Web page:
We extend the idea of the above method and iteratively perform the update for X and clip the output pixel-wise so as to keep the final X within the epsilon neighborhood.
X = Clip-epsilon( x + sign( grad( J(x, y), x ) ) )
Number of iterations is a hyper-parameter, that trades off between computational speed and a successful attack.
So far, we have discussed non-targeted and white-box attacks. We will next look at a targeted attack.
Targeted Fast Gradient Sign Method
We choose a y-target and get a clean image x from which we would like to generate an adversarial example, X. Ideally, this image belongs to a class that is perceptually close to y-target but belongs to a different class.
X = Clip-epsilon( x - sign( grad( J( x, y-target ), x ) ) )
We now “descend” the gradient as indicated by the negative sign so as to get closer to the y-target. This method can be extended as an iterative process as well.
We have discussed methods to generate targeted and non-targeted white-box attacks. What if the model is a black box and we do not know the gradient information? Turns out, the adversarial examples are usually not specific to the model or architecture. So, you can go ahead and create your own model, generate adversarial examples using your model and they are likely to succeed in attacking a different model trained on a similar task.
What can we do to defend our models?
Hide your gradients!
If you observe all the equations above, they need the gradient to compute the adversarial examples. So, if we try to hide these gradients, the model should be safe against attacks. This is not true though.
Masking the model’s gradients doesn’t really make the model more robust. Instead, it just makes the attack a little harder to perform, which could be either through a substitution model or randomly guessing adversarial points. Experiments showed that different models trained on similar tasks are vulnerable to similar adversarial examples.
Be prepared with Adversarial Training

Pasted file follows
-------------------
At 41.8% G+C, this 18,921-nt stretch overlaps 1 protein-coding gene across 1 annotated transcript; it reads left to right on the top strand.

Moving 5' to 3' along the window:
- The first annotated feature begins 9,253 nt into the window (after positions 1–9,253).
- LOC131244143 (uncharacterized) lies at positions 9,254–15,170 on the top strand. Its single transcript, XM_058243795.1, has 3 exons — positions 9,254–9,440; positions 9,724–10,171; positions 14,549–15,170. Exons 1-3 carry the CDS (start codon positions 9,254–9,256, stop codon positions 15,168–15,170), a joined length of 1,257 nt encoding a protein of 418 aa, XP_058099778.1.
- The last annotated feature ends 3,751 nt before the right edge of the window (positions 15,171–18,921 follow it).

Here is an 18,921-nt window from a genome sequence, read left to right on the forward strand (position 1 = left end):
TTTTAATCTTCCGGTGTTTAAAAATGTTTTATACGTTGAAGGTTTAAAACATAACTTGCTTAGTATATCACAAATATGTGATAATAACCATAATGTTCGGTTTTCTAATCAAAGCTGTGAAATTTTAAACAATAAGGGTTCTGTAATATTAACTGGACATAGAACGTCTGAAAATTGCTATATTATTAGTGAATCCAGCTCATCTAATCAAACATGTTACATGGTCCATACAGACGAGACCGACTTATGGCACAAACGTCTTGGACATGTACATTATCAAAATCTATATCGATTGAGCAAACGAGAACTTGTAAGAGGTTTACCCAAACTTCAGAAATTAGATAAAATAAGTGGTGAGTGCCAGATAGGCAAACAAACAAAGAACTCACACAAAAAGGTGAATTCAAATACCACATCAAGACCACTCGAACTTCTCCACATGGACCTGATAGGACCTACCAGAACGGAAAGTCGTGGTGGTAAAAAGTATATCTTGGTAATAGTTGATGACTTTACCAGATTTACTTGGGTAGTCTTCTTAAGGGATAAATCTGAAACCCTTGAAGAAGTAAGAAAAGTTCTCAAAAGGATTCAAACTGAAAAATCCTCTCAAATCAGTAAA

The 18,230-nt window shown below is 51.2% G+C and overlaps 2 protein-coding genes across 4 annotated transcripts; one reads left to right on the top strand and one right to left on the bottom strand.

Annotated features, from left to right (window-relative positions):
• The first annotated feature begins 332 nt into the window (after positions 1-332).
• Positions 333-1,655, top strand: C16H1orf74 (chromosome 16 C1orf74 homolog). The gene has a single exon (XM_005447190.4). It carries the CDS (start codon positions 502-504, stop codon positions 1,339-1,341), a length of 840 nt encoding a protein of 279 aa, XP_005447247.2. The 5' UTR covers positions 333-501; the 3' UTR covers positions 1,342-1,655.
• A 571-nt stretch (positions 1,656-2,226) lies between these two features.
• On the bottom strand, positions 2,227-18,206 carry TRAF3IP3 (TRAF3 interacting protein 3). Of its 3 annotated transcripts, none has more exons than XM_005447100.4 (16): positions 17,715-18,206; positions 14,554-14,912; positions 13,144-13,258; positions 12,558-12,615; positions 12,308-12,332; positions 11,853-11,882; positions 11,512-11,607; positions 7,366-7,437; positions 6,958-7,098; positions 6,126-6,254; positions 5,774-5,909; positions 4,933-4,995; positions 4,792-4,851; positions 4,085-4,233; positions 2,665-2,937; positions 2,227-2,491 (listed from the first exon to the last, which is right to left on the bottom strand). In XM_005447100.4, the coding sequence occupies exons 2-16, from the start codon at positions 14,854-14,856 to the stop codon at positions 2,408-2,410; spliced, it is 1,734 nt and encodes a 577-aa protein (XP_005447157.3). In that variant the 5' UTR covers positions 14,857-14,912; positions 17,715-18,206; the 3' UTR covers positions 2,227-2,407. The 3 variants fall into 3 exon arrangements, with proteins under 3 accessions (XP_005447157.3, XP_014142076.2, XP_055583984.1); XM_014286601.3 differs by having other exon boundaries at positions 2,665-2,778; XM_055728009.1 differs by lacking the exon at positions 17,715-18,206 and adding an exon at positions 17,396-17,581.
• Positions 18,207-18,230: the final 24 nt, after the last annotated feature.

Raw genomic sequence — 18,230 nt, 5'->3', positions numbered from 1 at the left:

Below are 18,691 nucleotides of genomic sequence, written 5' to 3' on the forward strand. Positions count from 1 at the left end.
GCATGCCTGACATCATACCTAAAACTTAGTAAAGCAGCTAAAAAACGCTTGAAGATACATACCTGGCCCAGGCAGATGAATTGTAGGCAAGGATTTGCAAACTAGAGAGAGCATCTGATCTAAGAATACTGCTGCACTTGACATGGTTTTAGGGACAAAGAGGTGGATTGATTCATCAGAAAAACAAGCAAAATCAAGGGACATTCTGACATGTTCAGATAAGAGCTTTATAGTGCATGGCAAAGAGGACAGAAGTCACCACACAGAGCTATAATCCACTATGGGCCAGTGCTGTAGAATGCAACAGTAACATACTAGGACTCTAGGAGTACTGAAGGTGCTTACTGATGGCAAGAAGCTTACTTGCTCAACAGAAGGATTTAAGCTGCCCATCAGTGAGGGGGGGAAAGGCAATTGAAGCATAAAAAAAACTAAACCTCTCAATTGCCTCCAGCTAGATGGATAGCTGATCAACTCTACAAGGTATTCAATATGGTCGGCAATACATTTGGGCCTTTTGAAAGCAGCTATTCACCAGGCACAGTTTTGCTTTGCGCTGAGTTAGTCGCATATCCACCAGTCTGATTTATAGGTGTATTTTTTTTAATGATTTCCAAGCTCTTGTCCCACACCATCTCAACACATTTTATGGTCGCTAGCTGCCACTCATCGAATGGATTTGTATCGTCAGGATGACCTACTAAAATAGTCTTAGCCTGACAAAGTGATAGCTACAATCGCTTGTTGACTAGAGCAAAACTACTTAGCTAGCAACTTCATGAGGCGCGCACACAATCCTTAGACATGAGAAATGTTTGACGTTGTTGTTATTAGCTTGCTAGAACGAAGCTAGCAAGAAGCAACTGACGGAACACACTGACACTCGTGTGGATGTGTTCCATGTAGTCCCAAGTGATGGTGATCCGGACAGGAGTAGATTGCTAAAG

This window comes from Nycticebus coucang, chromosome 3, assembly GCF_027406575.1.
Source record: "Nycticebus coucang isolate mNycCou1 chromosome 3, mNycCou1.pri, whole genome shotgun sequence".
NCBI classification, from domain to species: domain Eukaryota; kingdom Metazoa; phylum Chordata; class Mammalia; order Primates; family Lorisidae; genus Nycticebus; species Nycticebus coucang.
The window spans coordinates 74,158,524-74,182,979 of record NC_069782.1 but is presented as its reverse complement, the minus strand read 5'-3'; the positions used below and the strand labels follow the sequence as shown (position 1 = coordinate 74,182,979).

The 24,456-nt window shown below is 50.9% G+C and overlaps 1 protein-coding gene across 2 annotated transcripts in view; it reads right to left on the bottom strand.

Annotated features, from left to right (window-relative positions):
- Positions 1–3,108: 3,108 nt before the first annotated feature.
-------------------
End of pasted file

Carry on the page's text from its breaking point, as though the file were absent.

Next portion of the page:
Since we can generate adversarial examples for a given task, what if we use them to train the model along with the regular dataset? It is shown to improve classification accuracies on adversarial examples. They may still be vulnerable to black-box attacks, but they improve robustness and have a regularization effect. They make the learned functions resistant to local perturbations and therefore resistant to adversarial attacks.
What if we assign a “don’t know/null” class for the model and let the model predict this class for the images that it is not familiar with? Our hope is that the model would predict this class for adversarial examples.
This method aims to block the transferability property of adversarial examples. This is easier said than done. I recommend training a model with such a class! How would you gather data for such a class? How many can you or should you gather? How many are enough? And, how practical is it to do something like that?
Adversarial examples are a result of models being too linear in high dimensions and not due to the non-linearity of models. We saw that it is easy to generate adversarial examples, which also makes it possible to train models against such adversarial examples. Such adversarial training has a regularization effect on the model while also making the model robust to perturbations locally.